Vipassana Meditation Camp Hill PA

When they try to empty their minds, all they can do is think about the Visa bill that's due, the kids' next soccer game, the sneaking suspicion that they're about to be broken up with.

Meditation Community of Harrisburg
(717) 877-7664
Harrisburg, PA
Specialty
Non-sectarian

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The Circle of Zen
(215) 752-6009
140 East Richardson Ave
Langhorne, PA
Specialty
Zen

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Hawk Mountain Sangha
(570) 943-2558
RR 2 Box 100B
New Ringgold, PA
Specialty
Zen

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Lilac Breeze Sangha
(215) 545-5093
1420 Locust St.14E
Philadelphia, PA
Specialty
Zen

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Zen Center of Pittsburgh
(412) 741-1262
124 Willow Ridge Rd.
Sewickley, PA
Specialty
Zen - Soto

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The Blue Mountain Lotus Society - The Running Horse Dojo
(717) 671-5057
6496 Jonestown Road
Harrisburg, PA
Specialty
Zen

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Blue Mountain Zendo
(610) 657-3160
521 4th St.
Bethlehem, PA
Specialty
Zen - Rinzai

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Susquehanna Valley Sangha
(717) 741-2119
2805 Eastern Blvd.
York, PA
Specialty
Zen

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Media Shambhala Meditation Group
(610) 325-0807
98 Bonsall Avenue
Broomall, PA
Specialty
Tibetan Shambhala

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American Zen Buddhist Temple
(570) 895-4600
Vairocana Monastery, RR3 Box 3361
Cresco, PA
Specialty
Zen

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Meditating with an Open Mind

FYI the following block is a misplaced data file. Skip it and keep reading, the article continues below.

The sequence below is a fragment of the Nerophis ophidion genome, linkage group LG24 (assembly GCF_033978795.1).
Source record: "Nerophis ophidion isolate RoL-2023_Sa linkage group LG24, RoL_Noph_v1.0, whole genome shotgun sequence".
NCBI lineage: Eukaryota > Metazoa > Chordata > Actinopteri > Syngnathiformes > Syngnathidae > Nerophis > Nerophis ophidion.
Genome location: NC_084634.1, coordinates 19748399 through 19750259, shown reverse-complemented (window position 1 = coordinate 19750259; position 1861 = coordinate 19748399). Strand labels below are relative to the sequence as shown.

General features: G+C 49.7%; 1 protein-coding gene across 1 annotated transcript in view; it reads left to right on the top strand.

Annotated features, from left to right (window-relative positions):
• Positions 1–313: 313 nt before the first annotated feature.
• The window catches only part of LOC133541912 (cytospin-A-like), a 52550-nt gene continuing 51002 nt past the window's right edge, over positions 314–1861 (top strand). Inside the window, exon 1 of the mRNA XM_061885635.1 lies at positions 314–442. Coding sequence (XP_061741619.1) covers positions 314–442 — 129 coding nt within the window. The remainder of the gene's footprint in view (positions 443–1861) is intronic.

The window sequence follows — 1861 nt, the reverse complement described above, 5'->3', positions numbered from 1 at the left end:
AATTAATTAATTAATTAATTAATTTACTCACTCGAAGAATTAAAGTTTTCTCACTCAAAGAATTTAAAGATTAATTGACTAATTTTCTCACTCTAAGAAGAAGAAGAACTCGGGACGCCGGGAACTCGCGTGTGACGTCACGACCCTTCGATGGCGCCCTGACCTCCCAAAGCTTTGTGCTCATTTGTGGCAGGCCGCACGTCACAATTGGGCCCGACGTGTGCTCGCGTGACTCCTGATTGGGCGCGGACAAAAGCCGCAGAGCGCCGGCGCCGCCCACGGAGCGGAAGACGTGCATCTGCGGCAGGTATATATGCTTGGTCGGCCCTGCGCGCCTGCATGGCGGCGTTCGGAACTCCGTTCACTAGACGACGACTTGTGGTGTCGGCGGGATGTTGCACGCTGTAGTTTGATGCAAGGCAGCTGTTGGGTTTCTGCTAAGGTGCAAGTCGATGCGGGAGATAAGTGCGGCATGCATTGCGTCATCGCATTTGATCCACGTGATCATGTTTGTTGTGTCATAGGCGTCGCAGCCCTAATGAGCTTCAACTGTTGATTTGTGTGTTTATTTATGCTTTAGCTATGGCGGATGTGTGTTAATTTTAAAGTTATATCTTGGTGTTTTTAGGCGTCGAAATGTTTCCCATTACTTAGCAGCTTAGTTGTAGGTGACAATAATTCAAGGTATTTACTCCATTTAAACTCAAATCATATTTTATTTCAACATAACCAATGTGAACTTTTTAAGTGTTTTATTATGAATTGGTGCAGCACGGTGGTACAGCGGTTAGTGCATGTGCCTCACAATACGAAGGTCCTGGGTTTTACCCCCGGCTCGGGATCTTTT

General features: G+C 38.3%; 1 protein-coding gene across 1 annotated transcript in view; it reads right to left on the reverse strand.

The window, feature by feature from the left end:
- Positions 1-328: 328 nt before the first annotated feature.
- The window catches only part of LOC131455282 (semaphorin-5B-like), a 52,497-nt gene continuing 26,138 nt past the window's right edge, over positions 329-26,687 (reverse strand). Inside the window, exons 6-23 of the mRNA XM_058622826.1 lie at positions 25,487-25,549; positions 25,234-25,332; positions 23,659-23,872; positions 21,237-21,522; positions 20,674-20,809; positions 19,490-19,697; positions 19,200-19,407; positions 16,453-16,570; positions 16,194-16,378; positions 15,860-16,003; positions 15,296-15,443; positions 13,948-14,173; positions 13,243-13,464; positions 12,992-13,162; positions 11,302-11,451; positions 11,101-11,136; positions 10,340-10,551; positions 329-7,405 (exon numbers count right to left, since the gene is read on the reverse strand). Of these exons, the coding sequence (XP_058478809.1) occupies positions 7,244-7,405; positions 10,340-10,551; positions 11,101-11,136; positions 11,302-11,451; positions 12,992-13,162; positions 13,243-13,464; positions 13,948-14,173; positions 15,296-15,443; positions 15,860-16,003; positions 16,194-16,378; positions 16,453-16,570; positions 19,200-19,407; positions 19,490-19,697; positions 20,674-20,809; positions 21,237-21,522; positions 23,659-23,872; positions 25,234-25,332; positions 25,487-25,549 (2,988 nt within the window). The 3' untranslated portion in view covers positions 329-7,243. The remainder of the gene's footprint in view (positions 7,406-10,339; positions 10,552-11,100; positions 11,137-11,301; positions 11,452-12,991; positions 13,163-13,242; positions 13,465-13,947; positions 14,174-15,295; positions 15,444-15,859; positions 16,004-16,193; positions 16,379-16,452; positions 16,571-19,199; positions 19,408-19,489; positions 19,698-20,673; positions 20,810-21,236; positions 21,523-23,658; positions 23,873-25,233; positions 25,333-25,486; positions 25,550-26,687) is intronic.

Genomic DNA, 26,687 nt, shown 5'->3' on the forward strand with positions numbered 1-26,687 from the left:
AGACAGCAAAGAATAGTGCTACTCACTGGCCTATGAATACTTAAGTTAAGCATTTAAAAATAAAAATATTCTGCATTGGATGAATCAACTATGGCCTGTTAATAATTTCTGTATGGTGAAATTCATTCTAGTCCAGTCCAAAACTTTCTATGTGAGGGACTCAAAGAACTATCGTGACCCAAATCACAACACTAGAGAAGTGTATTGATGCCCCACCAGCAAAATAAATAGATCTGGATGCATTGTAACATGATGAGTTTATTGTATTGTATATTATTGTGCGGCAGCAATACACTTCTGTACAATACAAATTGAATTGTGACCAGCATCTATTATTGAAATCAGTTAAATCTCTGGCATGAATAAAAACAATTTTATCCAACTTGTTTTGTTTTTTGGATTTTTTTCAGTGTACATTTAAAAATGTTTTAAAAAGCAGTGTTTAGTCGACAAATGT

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Some people find the quiet rhythms of meditation just plain annoying. When they try to empty their minds, all they can do is think about the Visa bill that’s due, the kids’ next soccer game, the sneaking suspicion that they’re about to be broken up with. For folks like these, there’s another option.

It’s called mindfulness meditation, also known as Vipassana, and according to researchers at the HealthEmotions Research Institute at the University of Wisconsin, it may bring just as many health benefits as more mainstream meditation. In Vipassana, you don’t exactly embrace your anxious thoughts, but you don’t have to push them out the door and move the dresser in front of it, either. Instead, you observe and appreciate the distracting thoughts for what they are: part of life, part of the moment.

By not resisting, you can quiet your mental chatter for a time, gain some perspective, and continue to move toward a more relaxed state. To test the effect of mindfulness meditation on overall health, the researchers assembled 25 members of a study group that was trained in the ancient practice by researcher Jon Kabat-Zinn, who tailored it as a remedy for stress back in the 1970s. Before starting to meditate, each person was given a flu shot to stimulate the immune system; that way re-searchers could compare their bodily responses pre- and post-meditation.

Sixteen people who didn’t meditate were given flu shots and included for comparison. The change was dramatic: The study group developed a significantly larger army of flu antibodies than did the nonmeditators. Also, tests showed increased electrical activity in their frontal lobes, the part of the brain associated with happiness and other positive emotions.Next, the researchers plan to study a group that’s been meditating mindfully for 30 years. In the meantime, don’t let unwelcome thoughts keep you from giving this technique a try. (But do pay that Visa bill!)

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